Along comes a few who don’t hanker to live in the crowded milieu and who have grown tired of a dysfunctional government and of Capitalism’s endless quest to cheapen quality from all corners.  They seek to maintain a low profile hoping not to be noticed.  Some go completely “off grid” while others connect to a nearby power line as a temporary convenience.  All the while, The System fights to thwart the independently minded.  Identity politics pervades all sides of the political spectrum and individualism is frowned upon.  Independence is viewed as odd and eccentric.  Singularity has become a pariah.  Look up synonyms for singularity: aberration, abnormality, anomaly, caprice, capriciousness, foible, freakishness.  Conformity rules now more than ever; and the majority (like lemmings scurrying off a cliff) blindly follow the mono-dimensional choices presented to us by The Establishment—the Corporatist Oligarchy.

A close friend told me the other night that he feared America is approaching some sort of point of no return (my words, not his) and that widespread violence and disorder are not far away.  I told him it’s been an insidious process and that Americans have, for the most part, become desensitized to what’s going on all around them.  Think of it as the prodromal stage of a dangerous infectious disease.  One feels poorly—tired, malaise, headachy, nauseous.  And then seemingly overnight the infection breaks out, overwhelms the immune system and the body collapses in illness.

I suggest that the schism in the country today is not so much between differing political factions as it is between the vast majority of urbanites and those few rural folks who prefer being left alone.  By the way, AM Talk Radio, infamous for creating hate-filled dissentions, is entirely manned by people who reflect urban lifestyles.

Lest you think I’m attempting to denigrate urban and suburban ideologies let me make it clear that I think people should be allowed to live as they want as long as they don’t destroy property, pollute water resources, foul the air or don’t attempt to tell one group of people how to live as a means of controlling them.  People are prone to over-interpret a statement like that so let me add that we don’t have the right to annihilate The People’s Land, and we don’t have the right to poison ground water or surface water.  We also don’t have the right to pump toxins into the air.  One more thing: No one has the right to decide that they’re going to build a road or fence across someone else’s property while claiming eminent domain.  I think many people have concluded that when private corporations or the government or an autocratic President decide to mess up people’s lives then the people have a right to retaliate.  In my opinion that’s a dangerous place to push people, but I hear that opinion from too many areas these days.  Just last night as I sat by a campfire in a thickly wooded area with a neighbor I was told that a group of urban politicians want to make a paved road right through private land.  My neighbor was livid.  “Who do these damn city *&%#*@%’s think they are?” my neighbor asked.  I could provide no clear answer….Which in a roundabout way brings me back to Houston, Texas.  Complete chaos at the moment.  Fortunately, there are other places willing to lend a helping hand.  But what if what we’re seeing in Houston was countrywide?  What if there was nobody to help?  No medicines, no rescuers, no FEMA, no aid of any kind.  Is that an outrageous and impossible thought?  Perhaps not.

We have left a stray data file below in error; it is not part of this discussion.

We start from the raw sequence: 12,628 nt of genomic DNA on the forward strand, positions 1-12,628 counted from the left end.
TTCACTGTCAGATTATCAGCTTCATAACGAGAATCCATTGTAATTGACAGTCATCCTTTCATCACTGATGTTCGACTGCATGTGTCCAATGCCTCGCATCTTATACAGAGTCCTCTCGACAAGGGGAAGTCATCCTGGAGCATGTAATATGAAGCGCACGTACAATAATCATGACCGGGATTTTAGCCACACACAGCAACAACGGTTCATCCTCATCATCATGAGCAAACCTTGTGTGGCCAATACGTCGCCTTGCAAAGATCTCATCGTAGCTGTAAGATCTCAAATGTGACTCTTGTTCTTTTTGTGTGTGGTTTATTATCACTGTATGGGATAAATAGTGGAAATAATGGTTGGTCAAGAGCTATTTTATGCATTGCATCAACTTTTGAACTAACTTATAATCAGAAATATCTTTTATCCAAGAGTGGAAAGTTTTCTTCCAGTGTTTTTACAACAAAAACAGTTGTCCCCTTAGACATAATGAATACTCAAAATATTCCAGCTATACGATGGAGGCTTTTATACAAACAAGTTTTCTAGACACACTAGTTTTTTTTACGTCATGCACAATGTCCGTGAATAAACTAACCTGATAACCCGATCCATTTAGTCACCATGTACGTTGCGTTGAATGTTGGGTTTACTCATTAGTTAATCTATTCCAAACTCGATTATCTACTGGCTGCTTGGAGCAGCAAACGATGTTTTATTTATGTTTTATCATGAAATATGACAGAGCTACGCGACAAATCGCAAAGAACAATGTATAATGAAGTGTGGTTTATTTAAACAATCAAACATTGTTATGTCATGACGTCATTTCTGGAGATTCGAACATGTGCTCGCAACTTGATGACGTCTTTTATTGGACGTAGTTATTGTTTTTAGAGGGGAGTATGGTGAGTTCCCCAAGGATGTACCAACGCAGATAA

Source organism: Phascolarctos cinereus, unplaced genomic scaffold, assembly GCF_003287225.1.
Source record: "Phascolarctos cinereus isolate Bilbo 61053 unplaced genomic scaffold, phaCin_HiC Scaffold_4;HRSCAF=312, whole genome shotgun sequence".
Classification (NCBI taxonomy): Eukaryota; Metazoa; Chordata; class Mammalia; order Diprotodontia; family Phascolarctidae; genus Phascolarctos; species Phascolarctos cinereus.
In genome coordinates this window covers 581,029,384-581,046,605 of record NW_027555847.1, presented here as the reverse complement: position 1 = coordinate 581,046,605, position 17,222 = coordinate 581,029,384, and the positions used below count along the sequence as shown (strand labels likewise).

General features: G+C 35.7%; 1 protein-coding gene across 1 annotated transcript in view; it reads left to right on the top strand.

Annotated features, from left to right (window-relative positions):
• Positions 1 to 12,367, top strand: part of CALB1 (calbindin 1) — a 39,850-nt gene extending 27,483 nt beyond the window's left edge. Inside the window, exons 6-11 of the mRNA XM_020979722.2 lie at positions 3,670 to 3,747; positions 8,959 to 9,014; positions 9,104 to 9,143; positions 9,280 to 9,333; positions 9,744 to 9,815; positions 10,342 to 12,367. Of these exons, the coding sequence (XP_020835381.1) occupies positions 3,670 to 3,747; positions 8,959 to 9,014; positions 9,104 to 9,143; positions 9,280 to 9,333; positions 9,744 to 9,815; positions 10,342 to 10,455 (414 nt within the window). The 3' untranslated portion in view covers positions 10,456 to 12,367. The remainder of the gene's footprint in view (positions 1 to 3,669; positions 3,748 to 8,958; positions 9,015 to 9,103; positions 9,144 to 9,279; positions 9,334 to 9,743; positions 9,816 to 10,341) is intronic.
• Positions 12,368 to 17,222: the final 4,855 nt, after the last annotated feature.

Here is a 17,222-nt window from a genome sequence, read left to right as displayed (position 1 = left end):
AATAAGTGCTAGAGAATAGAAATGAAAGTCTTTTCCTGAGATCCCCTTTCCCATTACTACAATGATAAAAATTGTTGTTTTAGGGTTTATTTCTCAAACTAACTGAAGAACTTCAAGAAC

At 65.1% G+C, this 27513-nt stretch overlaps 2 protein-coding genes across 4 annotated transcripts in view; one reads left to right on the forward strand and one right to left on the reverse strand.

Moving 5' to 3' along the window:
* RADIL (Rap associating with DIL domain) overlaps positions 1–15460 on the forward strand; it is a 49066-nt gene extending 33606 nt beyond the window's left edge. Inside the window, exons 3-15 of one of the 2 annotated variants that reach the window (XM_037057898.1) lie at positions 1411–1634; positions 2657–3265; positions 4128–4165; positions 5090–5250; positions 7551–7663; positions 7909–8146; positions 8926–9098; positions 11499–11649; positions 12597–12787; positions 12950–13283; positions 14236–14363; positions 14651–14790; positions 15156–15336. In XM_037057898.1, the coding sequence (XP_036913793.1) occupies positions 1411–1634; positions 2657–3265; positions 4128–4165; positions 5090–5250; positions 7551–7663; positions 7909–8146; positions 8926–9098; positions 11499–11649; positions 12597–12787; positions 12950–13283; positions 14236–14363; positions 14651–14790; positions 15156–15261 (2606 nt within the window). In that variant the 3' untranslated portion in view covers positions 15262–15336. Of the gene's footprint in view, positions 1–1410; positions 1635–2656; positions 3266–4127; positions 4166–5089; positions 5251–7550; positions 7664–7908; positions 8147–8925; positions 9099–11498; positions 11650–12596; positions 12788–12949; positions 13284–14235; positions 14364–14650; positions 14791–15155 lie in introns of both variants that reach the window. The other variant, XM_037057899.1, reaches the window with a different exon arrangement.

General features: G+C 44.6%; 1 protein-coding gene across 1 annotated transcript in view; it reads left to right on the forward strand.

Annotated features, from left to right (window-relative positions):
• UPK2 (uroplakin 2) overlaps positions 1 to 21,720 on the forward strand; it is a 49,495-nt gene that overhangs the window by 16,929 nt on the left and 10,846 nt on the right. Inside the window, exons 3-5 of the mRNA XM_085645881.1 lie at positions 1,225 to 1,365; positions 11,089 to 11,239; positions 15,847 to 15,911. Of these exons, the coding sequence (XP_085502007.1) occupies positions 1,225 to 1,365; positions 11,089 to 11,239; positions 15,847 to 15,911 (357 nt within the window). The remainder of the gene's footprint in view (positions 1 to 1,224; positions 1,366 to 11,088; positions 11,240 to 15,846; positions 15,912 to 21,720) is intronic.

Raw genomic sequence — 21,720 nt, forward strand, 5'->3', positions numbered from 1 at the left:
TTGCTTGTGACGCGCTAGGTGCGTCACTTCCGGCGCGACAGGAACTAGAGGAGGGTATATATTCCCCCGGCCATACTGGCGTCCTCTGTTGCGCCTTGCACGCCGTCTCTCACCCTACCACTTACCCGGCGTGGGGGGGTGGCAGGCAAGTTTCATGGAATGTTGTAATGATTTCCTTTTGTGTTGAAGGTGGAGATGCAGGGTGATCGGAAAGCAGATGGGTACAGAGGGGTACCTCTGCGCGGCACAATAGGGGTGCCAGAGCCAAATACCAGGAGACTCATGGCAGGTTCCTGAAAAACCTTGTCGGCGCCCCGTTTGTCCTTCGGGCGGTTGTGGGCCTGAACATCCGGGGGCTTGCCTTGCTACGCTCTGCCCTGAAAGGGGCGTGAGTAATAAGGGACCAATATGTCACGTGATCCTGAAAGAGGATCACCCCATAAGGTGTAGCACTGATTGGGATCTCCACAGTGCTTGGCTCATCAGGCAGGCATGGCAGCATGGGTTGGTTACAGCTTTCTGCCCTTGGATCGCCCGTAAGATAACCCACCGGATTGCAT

Friday, July 28, 2017


Let me make it clear that whatever expertise I have regarding knives and knife steel arrives from years of hobby bladesmithing and a lot of self-study.  I rarely, however, sell any of my knives because I’m leery of letting my blades fall into the hands of strangers.  My reclusive lifestyle in the woods fits my personality but it comes after years of, what I believe, was fighting the good fight to preserve nature and the land.  I’ve published hundreds of newspaper and magazine articles and have now written three non-fiction books and one novella.  Nothing has ever come easy and I’ve had my share of bad luck along the way.  In other words, I’ve paid my dues and at this point in my life I’d rather not complicate things.  I’ve written that passions are the rudders that steer men’s lives and in my case my love of nature, simplicity, minimalism and my family have plotted the course of my day to day life.  In my way of thinking a knife plays a role in all of that.  As I’ve mentioned in this blog there are strong parallels between human evolution and the construction of tools.  The knife, whether a rock flake or the product of a CNC machine, lies deeply wedded to our collective unconscious; it bonds our present to our past; it unites us as humans.  In the late afternoon I’ll walk to my little shed attached to one of our small barns and I’ll instantly feel serene.  Surrounded by hammers and files, an anvil, a home-built forge, a small vise, shop-made tongs, an ancient belt sander and drill press, and a new angle grinder purchased after the one I’d owned for years decided it wanted to retire.  Nothing fancy, nothing expensive (unless you count the Kanca anvil I bought last year), and nothing all that modern.  In the shed I’ve got a decent pile of leaf-springs that have been turned into everything from large camp choppers to small puukko styled blades.  The steel is 5160, or so I’ve been told.  I’ve not encountered any problems with my leaf-spring steel so I’m content.  I’ve made hook and crooked knives out of old files (W1 or W2?) and I’ve also made knives from store-bought steel ordered from a Texas distributor and an Oklahoma distributor.